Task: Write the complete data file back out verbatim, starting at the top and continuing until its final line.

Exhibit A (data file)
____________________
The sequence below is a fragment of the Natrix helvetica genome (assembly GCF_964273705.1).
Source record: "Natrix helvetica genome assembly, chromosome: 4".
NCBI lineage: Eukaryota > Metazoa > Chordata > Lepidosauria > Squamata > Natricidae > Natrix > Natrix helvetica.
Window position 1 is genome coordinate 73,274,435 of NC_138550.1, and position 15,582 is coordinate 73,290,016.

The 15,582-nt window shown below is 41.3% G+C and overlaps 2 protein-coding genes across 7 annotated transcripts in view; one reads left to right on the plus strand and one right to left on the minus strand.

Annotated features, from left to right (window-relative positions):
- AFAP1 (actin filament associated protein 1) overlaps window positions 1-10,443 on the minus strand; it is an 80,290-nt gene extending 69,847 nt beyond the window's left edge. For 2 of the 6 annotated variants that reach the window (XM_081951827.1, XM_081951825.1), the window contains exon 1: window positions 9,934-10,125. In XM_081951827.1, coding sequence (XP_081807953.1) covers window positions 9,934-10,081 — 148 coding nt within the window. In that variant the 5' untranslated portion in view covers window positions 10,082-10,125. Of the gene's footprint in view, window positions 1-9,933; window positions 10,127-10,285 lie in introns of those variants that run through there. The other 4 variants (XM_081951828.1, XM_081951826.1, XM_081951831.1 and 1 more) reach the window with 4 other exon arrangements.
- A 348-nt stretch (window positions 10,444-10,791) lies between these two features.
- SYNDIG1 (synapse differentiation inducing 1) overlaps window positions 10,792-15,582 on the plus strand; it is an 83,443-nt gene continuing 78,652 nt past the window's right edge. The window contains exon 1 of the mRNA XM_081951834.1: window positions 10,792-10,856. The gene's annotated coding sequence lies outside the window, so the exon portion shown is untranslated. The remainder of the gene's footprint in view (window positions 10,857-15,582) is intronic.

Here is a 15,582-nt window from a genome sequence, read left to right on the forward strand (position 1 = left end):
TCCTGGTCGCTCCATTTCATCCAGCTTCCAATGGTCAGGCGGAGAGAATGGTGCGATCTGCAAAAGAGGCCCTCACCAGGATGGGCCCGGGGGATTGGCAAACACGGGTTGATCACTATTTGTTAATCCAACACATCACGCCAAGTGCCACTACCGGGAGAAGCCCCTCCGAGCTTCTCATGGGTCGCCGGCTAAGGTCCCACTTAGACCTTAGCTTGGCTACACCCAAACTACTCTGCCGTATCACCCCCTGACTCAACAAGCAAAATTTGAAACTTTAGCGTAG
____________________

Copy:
The sequence below is a fragment of the Natrix helvetica genome (assembly GCF_964273705.1).
Source record: "Natrix helvetica genome assembly, chromosome: 4".
NCBI lineage: Eukaryota > Metazoa > Chordata > Lepidosauria > Squamata > Natricidae > Natrix > Natrix helvetica.
Window position 1 is genome coordinate 73,274,435 of NC_138550.1, and position 15,582 is coordinate 73,290,016.

The 15,582-nt window shown below is 41.3% G+C and overlaps 2 protein-coding genes across 7 annotated transcripts in view; one reads left to right on the plus strand and one right to left on the minus strand.

Annotated features, from left to right (window-relative positions):
- AFAP1 (actin filament associated protein 1) overlaps window positions 1-10,443 on the minus strand; it is an 80,290-nt gene extending 69,847 nt beyond the window's left edge. For 2 of the 6 annotated variants that reach the window (XM_081951827.1, XM_081951825.1), the window contains exon 1: window positions 9,934-10,125. In XM_081951827.1, coding sequence (XP_081807953.1) covers window positions 9,934-10,081 — 148 coding nt within the window. In that variant the 5' untranslated portion in view covers window positions 10,082-10,125. Of the gene's footprint in view, window positions 1-9,933; window positions 10,127-10,285 lie in introns of those variants that run through there. The other 4 variants (XM_081951828.1, XM_081951826.1, XM_081951831.1 and 1 more) reach the window with 4 other exon arrangements.
- A 348-nt stretch (window positions 10,444-10,791) lies between these two features.
- SYNDIG1 (synapse differentiation inducing 1) overlaps window positions 10,792-15,582 on the plus strand; it is an 83,443-nt gene continuing 78,652 nt past the window's right edge. The window contains exon 1 of the mRNA XM_081951834.1: window positions 10,792-10,856. The gene's annotated coding sequence lies outside the window, so the exon portion shown is untranslated. The remainder of the gene's footprint in view (window positions 10,857-15,582) is intronic.

Here is a 15,582-nt window from a genome sequence, read left to right on the forward strand (position 1 = left end):
TCCTGGTCGCTCCATTTCATCCAGCTTCCAATGGTCAGGCGGAGAGAATGGTGCGATCTGCAAAAGAGGCCCTCACCAGGATGGGCCCGGGGGATTGGCAAACACGGGTTGATCACTATTTGTTAATCCAACACATCACGCCAAGTGCCACTACCGGGAGAAGCCCCTCCGAGCTTCTCATGGGTCGCCGGCTAAGGTCCCACTTAGACCTTAGCTTGGCTACACCCAAACTACTCTGCCGTATCACCCCCTGACTCAACAAGCAAAATTTGAAACTTTAGCGTAG